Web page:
Occupation – Poem

Occupation

September 1945, abandoned gun emplacements
line the shoreline on the island of Kyushu
like a million white flags of surrender.

Nagasaki
has no need to surrender,

the city a monument
to defeat, a plutonium horseshoe
hammered onto its heart.

Bodies float like blossoms

of man-o-war in the harbor
as Marines plow
the narrow river
sounding the floor for mines.

Tankers from Mitsubishi Shipyard, loosed
by the bomb’s concussion, drift dazed
and purposeless in the docks, banging
like gavels
against the anchored boats.

Everywhere
is the smolder of bodies.

The living do not know
the war is over
and hide from the Allies for days.

Women are first to emerge,
swarming the barracks
for work, the soft staccato
of their language
converting chambers
into sad belltowers.

Every morning they wait for soldiers
in the showers,

offer knobby squares of rags
and bath towels. They
squat together in corners,
scrubbing the tiles,
while soapy residue
from the men mingles
with ammonia
in the center drain.

They are unshaken
by the nakedness of foreigners,
the transformation
of their shipyard
into military quarters, the bodies
still fused

to the pavement, the steely spikes

of burned-out buildings
like bones picked clean,
like broken fingers
pointing accusations at the sky.

They still bow
to the prowl of every Jeep
patrolling the streets –
as they did the first time
Allies rode to the town’s center
towering over scraps of shops and offices
to consider

clean-up and rebuild, consider

the enemy
and its abandoned plans to station
women and children
at the emplacements
in an invasion, consider Truman
and the Fat Man
that made their mission humanitarian,

the release of American prisoners
with gangrenous stumps
for legs,
consider victory and necessity.
It served them right.

Most of the men
thought this, did not discriminate
between the people’s bows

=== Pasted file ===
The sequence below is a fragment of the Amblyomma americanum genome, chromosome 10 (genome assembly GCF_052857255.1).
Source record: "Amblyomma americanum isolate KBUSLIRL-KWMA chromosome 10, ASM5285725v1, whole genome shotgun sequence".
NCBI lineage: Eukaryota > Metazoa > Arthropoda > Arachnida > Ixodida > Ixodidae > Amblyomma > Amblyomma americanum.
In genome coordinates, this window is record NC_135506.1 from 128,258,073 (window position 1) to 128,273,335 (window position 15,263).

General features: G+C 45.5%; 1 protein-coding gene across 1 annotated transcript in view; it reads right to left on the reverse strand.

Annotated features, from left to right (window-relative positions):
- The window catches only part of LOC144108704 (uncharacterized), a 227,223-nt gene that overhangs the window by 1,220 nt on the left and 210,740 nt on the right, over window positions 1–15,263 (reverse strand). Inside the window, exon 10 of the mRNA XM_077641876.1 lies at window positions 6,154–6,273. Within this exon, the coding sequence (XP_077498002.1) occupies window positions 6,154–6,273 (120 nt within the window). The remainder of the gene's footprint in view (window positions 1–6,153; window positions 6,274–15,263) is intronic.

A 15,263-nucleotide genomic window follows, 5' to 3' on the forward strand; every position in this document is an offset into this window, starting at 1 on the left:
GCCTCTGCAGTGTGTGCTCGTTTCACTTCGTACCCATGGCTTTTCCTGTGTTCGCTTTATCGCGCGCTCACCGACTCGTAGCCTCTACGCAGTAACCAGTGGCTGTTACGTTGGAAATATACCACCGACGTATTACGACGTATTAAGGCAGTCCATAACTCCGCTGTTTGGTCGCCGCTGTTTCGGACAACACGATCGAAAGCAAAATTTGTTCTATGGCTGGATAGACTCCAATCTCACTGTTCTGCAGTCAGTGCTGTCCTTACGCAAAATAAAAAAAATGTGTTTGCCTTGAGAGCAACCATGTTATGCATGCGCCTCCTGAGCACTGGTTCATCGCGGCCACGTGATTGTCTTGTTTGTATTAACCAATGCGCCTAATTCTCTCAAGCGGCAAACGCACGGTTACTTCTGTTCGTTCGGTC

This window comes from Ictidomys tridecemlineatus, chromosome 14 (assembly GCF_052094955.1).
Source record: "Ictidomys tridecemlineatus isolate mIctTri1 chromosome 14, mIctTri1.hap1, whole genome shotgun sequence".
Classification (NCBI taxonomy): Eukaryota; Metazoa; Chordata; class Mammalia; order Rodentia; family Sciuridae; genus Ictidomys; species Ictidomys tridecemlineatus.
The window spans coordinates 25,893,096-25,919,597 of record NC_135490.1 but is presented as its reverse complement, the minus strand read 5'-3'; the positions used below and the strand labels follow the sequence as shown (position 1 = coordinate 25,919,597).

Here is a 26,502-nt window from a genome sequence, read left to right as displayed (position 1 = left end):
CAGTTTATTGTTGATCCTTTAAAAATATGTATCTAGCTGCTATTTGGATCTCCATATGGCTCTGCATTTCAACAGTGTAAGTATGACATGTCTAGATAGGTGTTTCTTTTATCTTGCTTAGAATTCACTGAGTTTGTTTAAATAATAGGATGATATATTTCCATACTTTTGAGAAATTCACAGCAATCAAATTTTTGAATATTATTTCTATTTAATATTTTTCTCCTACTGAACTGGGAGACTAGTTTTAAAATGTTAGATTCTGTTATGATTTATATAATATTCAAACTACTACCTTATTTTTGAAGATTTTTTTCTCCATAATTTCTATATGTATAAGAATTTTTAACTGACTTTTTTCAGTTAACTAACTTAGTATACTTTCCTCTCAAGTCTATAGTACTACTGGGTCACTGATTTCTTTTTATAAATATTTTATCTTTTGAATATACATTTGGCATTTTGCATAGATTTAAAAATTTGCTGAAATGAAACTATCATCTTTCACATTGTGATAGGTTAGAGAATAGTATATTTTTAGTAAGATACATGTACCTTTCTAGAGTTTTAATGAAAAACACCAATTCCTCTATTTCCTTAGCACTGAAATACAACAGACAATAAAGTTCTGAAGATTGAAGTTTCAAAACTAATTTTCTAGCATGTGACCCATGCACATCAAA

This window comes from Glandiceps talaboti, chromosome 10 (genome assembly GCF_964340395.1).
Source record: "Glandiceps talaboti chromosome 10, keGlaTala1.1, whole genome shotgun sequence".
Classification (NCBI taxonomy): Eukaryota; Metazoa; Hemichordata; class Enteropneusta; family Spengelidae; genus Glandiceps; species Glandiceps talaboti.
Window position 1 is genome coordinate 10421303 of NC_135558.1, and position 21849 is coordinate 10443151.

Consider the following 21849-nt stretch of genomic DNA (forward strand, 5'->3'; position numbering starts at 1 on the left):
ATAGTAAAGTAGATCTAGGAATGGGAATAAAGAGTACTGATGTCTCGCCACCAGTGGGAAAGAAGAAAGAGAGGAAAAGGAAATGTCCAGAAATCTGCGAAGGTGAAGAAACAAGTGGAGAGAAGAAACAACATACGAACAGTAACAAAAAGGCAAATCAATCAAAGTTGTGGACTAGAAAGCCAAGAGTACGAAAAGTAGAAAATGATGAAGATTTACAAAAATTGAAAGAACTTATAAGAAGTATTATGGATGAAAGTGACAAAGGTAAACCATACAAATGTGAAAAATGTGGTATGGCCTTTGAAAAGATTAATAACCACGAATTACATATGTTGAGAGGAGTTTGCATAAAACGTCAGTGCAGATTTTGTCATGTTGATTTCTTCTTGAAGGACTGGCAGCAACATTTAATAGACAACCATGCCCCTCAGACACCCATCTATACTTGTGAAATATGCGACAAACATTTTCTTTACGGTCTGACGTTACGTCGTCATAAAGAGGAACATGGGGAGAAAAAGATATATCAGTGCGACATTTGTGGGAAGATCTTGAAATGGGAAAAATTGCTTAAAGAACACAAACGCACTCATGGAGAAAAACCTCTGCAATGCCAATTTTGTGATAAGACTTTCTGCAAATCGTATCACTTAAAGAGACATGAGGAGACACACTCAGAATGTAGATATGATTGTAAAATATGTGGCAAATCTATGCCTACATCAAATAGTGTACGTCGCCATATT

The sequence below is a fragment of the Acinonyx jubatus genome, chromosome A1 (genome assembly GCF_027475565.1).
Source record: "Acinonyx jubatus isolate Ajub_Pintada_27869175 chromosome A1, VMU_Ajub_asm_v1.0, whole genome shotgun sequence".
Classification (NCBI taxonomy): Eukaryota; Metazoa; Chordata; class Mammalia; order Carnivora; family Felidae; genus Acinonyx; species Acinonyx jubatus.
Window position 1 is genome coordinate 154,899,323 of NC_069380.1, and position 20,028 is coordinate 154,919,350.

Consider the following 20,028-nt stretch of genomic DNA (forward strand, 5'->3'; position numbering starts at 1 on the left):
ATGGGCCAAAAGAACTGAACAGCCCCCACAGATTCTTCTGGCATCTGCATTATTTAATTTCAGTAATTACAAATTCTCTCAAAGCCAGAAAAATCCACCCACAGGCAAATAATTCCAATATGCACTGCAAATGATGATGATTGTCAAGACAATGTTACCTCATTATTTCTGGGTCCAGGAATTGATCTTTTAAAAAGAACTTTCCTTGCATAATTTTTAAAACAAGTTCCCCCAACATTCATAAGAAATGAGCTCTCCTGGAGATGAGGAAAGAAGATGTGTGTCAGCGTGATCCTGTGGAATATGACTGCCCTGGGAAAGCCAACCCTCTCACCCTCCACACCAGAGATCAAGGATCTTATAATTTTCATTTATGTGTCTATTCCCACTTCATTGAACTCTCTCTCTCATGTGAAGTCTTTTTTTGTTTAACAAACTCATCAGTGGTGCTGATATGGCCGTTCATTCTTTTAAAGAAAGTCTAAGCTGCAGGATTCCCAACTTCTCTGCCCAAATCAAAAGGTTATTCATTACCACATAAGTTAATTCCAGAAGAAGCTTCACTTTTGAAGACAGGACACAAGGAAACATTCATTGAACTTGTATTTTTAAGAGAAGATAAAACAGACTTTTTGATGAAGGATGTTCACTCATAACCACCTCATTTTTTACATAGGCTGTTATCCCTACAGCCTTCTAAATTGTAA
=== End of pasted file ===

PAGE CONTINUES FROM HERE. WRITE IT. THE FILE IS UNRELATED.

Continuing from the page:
and Hirohito’s surrender
eight days late: families
in the streets, rocking
like roadside brush ruffled
in the power of their wake,
the bend of their bodies
a bending of the will, like the trees
blown back on the hillsides,
leafless branches charred
and curled like a baby’s fist.

And the dying
competing for treatment
with their wounds in hallways
of a hospital hollowed
by fire, and the burns
branding the skin
of husbands and children,
and the black hair scattered
like dandelion seed
on tufts of wind,

were only outlines,
shadow images,
ghost-etchings on walls
where flowers or fenceposts
once had been. But every morning

women were waiting
to launder their bedclothes.
Every morning women
were working
in the showers, stripping away
the evidence of occupation,
their silvery voices warm
and familiar as a kitchen’s clank
of pots and pans,

their bodies small
and colorful against the yellow pallor
of the tiles, vivid
and undeniable, like leaves
unfolding
on the black skeletons of trees,
already throwing out
new branches, already budding open
with new blooms.

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Shot Dog – Poem

Shot Dog

Before the 187th Airborne Regiment dropped down
at Sunchon without incident and took the town, his division

was ordered to Nevada, where atomic bombs glittered
over the desert. Six miles out from ground zero, they dug trenches